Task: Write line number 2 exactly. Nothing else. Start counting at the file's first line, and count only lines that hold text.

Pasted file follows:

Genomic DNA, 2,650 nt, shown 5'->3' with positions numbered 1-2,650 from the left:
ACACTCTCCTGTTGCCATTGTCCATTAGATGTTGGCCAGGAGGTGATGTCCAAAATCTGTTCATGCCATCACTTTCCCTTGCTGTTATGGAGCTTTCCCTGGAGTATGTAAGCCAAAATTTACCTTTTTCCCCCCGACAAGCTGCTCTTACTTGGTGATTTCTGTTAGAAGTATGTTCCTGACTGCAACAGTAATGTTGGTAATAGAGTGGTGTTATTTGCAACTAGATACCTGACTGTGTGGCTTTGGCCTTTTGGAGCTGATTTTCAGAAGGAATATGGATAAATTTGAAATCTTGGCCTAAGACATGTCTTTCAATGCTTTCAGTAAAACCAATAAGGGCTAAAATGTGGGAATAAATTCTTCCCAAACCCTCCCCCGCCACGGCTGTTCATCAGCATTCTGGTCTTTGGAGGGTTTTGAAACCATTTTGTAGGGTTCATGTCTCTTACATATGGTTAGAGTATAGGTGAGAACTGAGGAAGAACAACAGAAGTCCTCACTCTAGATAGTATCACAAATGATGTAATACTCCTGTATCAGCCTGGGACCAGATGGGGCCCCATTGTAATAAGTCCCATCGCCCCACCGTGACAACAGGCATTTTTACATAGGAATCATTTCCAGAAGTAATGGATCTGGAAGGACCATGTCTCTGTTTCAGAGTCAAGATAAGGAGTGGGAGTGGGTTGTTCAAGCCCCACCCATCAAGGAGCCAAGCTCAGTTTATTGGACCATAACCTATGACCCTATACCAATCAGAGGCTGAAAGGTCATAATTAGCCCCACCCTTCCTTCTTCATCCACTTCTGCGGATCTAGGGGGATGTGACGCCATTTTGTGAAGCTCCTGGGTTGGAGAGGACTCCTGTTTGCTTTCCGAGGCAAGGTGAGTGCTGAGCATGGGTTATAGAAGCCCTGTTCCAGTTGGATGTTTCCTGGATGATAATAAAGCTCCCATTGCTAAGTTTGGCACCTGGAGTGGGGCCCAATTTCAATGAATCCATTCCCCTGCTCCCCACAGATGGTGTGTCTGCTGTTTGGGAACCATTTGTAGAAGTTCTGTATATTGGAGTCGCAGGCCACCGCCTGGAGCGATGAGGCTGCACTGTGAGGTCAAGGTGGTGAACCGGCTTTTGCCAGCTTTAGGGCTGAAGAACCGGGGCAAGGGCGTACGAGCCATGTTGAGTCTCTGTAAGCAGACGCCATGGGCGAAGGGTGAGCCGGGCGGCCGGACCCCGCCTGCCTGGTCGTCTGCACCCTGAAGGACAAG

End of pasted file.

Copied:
ACACTCTCCTGTTGCCATTGTCCATTAGATGTTGGCCAGGAGGTGATGTCCAAAATCTGTTCATGCCATCACTTTCCCTTGCTGTTATGGAGCTTTCCCTGGAGTATGTAAGCCAAAATTTACCTTTTTCCCCCCGACAAGCTGCTCTTACTTGGTGATTTCTGTTAGAAGTATGTTCCTGACTGCAACAGTAATGTTGGTAATAGAGTGGTGTTATTTGCAACTAGATACCTGACTGTGTGGCTTTGGCCTTTTGGAGCTGATTTTCAGAAGGAATATGGATAAATTTGAAATCTTGGCCTAAGACATGTCTTTCAATGCTTTCAGTAAAACCAATAAGGGCTAAAATGTGGGAATAAATTCTTCCCAAACCCTCCCCCGCCACGGCTGTTCATCAGCATTCTGGTCTTTGGAGGGTTTTGAAACCATTTTGTAGGGTTCATGTCTCTTACATATGGTTAGAGTATAGGTGAGAACTGAGGAAGAACAACAGAAGTCCTCACTCTAGATAGTATCACAAATGATGTAATACTCCTGTATCAGCCTGGGACCAGATGGGGCCCCATTGTAATAAGTCCCATCGCCCCACCGTGACAACAGGCATTTTTACATAGGAATCATTTCCAGAAGTAATGGATCTGGAAGGACCATGTCTCTGTTTCAGAGTCAAGATAAGGAGTGGGAGTGGGTTGTTCAAGCCCCACCCATCAAGGAGCCAAGCTCAGTTTATTGGACCATAACCTATGACCCTATACCAATCAGAGGCTGAAAGGTCATAATTAGCCCCACCCTTCCTTCTTCATCCACTTCTGCGGATCTAGGGGGATGTGACGCCATTTTGTGAAGCTCCTGGGTTGGAGAGGACTCCTGTTTGCTTTCCGAGGCAAGGTGAGTGCTGAGCATGGGTTATAGAAGCCCTGTTCCAGTTGGATGTTTCCTGGATGATAATAAAGCTCCCATTGCTAAGTTTGGCACCTGGAGTGGGGCCCAATTTCAATGAATCCATTCCCCTGCTCCCCACAGATGGTGTGTCTGCTGTTTGGGAACCATTTGTAGAAGTTCTGTATATTGGAGTCGCAGGCCACCGCCTGGAGCGATGAGGCTGCACTGTGAGGTCAAGGTGGTGAACCGGCTTTTGCCAGCTTTAGGGCTGAAGAACCGGGGCAAGGGCGTACGAGCCATGTTGAGTCTCTGTAAGCAGACGCCATGGGCGAAGGGTGAGCCGGGCGGCCGGACCCCGCCTGCCTGGTCGTCTGCACCCTGAAGGACAAG